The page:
Emotional Support For Food Allergic Kids

    Published: 06-16-2009
    Views: 9,652
    Living Without Magazine editor Alicia Woodward lists some tips to help your child deal with food allergies.

    Alicia Woodward: Hi! I am Alicia Woodward, Editor of Living Without, the world's leading magazine for people with food allergies and sensitivities. Today I would like to talk about how parents can help their children with the emotional aspects of having food allergies. Books and music make great tools. A good story, whether it's told in words or music, has the power to heal. Find books about others who have food allergies so that kids know they are not alone, and also to learn how to respond safely to different situations.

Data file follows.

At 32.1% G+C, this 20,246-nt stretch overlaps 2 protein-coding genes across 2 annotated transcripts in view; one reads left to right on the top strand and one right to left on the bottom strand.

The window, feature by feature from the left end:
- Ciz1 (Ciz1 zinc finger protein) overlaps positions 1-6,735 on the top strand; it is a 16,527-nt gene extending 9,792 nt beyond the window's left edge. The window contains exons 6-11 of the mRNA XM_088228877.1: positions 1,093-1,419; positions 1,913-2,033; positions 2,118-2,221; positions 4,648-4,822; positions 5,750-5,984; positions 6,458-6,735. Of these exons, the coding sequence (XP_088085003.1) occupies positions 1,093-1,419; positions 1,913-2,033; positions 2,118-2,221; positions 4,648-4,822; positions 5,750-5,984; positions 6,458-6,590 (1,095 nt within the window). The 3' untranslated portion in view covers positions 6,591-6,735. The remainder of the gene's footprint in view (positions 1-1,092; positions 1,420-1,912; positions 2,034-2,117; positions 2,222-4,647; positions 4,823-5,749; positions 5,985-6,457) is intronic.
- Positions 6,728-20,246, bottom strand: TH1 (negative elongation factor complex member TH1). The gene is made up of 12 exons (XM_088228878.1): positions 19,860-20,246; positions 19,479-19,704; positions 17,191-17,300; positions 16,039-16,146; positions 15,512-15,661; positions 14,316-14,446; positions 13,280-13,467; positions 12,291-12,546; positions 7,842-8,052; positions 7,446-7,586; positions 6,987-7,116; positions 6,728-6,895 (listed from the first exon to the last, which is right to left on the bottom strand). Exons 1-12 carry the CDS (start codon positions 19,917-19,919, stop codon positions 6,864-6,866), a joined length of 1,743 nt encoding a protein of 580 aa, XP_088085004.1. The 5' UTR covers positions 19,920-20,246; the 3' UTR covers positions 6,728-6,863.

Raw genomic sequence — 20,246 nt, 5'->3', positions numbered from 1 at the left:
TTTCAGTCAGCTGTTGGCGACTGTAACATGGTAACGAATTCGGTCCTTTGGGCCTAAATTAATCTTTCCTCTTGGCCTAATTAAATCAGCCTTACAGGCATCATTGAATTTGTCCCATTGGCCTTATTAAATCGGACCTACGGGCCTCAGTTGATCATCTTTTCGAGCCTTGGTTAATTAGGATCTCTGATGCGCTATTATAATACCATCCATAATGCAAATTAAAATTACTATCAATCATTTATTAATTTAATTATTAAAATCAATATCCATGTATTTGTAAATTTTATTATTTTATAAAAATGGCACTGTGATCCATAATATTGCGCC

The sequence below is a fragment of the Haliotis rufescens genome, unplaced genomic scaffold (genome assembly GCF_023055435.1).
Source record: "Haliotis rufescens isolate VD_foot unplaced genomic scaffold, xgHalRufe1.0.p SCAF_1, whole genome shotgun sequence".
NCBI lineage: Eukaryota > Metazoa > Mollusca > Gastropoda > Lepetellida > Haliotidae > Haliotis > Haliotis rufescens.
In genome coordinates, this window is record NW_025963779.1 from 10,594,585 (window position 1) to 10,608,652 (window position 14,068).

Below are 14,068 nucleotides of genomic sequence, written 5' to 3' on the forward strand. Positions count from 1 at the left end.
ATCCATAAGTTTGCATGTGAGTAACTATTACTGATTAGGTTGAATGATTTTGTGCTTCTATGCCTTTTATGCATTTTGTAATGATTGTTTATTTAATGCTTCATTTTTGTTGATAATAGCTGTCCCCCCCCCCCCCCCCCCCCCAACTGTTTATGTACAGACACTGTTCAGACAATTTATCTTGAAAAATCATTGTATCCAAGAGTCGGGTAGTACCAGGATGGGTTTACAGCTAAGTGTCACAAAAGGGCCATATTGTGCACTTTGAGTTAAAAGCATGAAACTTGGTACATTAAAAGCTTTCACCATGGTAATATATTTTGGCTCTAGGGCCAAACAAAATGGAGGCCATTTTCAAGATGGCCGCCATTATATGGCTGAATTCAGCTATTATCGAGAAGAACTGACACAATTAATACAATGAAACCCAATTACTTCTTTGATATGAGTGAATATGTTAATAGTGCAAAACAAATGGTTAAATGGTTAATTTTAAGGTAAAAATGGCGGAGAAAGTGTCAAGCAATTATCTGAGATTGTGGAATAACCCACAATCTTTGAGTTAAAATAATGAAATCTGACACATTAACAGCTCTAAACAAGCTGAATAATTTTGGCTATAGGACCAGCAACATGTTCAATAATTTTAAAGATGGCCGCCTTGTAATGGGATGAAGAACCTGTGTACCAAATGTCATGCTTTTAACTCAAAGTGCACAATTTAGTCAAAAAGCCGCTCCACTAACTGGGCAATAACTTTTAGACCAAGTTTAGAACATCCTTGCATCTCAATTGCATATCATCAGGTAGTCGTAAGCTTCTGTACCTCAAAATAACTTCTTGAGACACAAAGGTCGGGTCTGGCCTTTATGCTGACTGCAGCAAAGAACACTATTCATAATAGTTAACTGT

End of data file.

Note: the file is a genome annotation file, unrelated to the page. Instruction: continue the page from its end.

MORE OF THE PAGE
Use role models; find a hero for your child, someone who has experienced adversity and overcome it. Introducing youngsters to others with life challenges puts the allergy in proper perspective. Try role playing, practice real life scenario so that your child knows what to say and how to behave in challenging circumstances. Use a pretend kitchen, restaurant, or classroom to instruct about food and how to talk with others about safe choices. Giving children age appropriate information about their medical condition and teaching them language to navigate their circumstances brings a sense of control and helps alleviate anxiety. Practice positive creativity. Develop fun alternatives to forbidden foods. Come up with delicious substitutions of favorite foods before attending a birthday party or a school gathering. Find safe outlets. Help your child blow off steam; outdoor play, drawing pictures, reading, even a punching bag, are ways to cope with feelings. Sharing stories about your own feelings when you were young can encourage your child to open up about his feelings. Finally, encourage friendships. Nourish supportive friendship for your child. Often just one good friend is enough. Peer relationships become more critical as children age and parents have less control. Joining a local support group can provide enormous emotional benefits. Children can befriend those with similar conditions, share their stories and feelings, and know that they are not alone. If anxiety or depression are significantly impairing your child's life, consider getting professional support. Don't allow food allergies to define your child. Observe your child's strengths, promote his skills and talents, encourage him to participate, and help him to excel in activities that he enjoys.